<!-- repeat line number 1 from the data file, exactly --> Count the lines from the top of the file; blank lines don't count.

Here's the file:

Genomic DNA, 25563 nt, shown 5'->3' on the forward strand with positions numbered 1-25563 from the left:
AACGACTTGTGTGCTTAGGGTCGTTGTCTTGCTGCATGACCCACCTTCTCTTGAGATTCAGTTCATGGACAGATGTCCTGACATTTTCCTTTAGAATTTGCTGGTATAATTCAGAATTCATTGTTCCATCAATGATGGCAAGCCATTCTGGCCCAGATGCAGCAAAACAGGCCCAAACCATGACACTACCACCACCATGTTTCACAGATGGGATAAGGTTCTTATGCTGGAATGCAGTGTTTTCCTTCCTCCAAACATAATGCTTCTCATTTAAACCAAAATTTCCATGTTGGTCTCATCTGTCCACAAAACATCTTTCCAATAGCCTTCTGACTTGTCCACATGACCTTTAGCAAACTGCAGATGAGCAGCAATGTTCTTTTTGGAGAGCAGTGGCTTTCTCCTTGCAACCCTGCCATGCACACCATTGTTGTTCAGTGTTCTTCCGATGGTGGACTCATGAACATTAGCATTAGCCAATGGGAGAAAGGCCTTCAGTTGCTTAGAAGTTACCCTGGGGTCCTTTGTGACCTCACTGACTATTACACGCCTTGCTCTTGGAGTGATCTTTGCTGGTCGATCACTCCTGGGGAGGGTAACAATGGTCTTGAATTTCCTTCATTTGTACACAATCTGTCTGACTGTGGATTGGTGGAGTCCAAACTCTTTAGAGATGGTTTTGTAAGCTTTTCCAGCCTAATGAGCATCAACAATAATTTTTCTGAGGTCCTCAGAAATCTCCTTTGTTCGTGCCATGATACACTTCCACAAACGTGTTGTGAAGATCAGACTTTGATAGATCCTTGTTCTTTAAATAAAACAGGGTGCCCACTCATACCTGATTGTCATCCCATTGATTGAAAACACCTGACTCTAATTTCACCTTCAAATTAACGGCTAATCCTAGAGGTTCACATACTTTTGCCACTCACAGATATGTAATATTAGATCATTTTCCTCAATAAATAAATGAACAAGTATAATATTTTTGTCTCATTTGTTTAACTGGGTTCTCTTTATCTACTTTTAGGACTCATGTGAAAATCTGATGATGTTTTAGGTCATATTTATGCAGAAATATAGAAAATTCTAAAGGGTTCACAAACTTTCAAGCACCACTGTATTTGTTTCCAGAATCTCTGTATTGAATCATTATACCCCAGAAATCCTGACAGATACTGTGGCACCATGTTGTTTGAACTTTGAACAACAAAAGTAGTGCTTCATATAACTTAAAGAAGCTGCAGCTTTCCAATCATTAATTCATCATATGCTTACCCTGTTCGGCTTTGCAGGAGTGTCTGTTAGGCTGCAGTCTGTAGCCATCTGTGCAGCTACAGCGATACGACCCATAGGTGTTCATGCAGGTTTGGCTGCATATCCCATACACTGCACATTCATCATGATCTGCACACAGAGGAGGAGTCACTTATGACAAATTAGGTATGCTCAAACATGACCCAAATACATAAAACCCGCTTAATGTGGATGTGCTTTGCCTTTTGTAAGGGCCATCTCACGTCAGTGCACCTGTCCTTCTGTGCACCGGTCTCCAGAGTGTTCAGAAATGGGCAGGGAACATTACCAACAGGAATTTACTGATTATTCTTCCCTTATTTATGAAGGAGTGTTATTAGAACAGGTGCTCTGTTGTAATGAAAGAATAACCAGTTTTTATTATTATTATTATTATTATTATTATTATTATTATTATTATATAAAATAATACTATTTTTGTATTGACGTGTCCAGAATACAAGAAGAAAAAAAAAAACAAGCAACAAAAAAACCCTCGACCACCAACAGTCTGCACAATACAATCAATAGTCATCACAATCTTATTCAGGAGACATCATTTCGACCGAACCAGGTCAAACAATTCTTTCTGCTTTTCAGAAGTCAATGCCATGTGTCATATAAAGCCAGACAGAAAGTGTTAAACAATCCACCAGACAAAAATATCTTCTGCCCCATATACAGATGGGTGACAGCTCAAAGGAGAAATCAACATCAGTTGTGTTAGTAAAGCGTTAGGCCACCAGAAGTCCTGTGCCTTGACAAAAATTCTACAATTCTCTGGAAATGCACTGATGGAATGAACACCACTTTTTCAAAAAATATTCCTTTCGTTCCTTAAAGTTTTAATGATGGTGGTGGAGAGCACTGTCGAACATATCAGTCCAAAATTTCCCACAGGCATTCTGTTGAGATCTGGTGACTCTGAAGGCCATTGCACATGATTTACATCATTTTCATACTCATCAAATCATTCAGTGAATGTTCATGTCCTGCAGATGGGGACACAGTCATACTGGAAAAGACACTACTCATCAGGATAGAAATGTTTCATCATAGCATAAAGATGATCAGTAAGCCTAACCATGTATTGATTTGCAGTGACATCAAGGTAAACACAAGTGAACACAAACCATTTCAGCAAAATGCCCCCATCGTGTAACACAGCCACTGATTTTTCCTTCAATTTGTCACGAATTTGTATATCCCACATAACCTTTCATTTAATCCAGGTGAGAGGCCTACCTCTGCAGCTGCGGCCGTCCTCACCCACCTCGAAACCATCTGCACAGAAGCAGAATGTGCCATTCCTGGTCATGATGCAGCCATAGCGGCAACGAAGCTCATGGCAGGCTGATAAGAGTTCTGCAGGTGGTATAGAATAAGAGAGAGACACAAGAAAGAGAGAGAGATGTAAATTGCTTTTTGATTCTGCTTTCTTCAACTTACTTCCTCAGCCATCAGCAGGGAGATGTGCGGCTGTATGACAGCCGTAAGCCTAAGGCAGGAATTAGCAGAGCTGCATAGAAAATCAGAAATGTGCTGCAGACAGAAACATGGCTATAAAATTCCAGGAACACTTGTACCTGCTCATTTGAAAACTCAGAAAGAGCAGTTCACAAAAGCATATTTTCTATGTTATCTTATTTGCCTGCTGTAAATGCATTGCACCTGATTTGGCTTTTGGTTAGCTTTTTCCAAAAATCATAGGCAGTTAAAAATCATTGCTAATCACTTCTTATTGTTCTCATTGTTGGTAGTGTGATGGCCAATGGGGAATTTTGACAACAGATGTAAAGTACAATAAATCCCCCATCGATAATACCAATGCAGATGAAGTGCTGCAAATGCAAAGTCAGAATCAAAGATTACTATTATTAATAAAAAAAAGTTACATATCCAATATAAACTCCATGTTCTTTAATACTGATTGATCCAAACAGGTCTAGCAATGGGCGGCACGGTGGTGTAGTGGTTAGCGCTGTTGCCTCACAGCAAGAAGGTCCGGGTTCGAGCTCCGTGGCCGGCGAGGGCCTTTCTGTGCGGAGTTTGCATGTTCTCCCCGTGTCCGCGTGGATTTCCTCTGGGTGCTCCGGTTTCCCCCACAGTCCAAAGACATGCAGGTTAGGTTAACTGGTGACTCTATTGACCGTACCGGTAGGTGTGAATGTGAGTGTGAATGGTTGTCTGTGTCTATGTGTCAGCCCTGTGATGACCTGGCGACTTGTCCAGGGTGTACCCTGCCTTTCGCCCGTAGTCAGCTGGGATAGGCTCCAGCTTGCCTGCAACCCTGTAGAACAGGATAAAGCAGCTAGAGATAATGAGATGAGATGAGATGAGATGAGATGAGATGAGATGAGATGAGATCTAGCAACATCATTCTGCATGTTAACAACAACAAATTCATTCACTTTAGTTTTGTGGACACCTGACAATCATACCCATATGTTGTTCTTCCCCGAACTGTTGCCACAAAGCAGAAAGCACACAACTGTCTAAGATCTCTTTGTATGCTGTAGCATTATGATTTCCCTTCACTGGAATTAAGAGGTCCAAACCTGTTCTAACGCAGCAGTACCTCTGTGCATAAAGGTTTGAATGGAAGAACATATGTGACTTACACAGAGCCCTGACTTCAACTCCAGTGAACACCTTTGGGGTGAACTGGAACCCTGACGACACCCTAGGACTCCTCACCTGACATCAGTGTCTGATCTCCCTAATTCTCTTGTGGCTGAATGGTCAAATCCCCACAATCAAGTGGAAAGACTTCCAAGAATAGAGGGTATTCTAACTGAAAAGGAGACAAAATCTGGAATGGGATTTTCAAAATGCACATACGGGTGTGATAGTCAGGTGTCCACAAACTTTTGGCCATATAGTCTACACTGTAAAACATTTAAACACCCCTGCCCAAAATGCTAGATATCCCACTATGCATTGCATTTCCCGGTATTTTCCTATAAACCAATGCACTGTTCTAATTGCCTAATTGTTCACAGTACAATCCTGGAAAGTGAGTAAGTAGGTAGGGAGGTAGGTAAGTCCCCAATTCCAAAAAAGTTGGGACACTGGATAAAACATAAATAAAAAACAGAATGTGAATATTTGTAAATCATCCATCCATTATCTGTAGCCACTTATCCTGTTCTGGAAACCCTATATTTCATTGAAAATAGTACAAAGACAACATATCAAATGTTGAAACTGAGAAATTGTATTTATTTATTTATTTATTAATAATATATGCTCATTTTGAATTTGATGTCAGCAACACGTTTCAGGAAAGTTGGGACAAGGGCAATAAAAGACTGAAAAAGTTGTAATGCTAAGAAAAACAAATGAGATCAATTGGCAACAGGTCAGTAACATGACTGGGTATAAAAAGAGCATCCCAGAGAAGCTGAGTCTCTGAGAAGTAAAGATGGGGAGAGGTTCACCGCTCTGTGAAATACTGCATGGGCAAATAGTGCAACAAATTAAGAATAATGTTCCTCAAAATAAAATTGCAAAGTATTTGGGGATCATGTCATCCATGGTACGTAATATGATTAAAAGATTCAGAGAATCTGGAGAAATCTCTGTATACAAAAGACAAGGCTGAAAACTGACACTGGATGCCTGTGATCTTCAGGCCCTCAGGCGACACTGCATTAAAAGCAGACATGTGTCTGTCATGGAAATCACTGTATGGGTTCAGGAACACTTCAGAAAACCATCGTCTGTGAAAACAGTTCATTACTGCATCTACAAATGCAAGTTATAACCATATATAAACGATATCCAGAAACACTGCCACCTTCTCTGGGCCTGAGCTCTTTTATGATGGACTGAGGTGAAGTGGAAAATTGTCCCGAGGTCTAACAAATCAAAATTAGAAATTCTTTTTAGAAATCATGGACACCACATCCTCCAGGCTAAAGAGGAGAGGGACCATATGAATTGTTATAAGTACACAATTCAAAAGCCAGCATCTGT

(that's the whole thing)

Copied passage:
Genomic DNA, 25563 nt, shown 5'->3' on the forward strand with positions numbered 1-25563 from the left: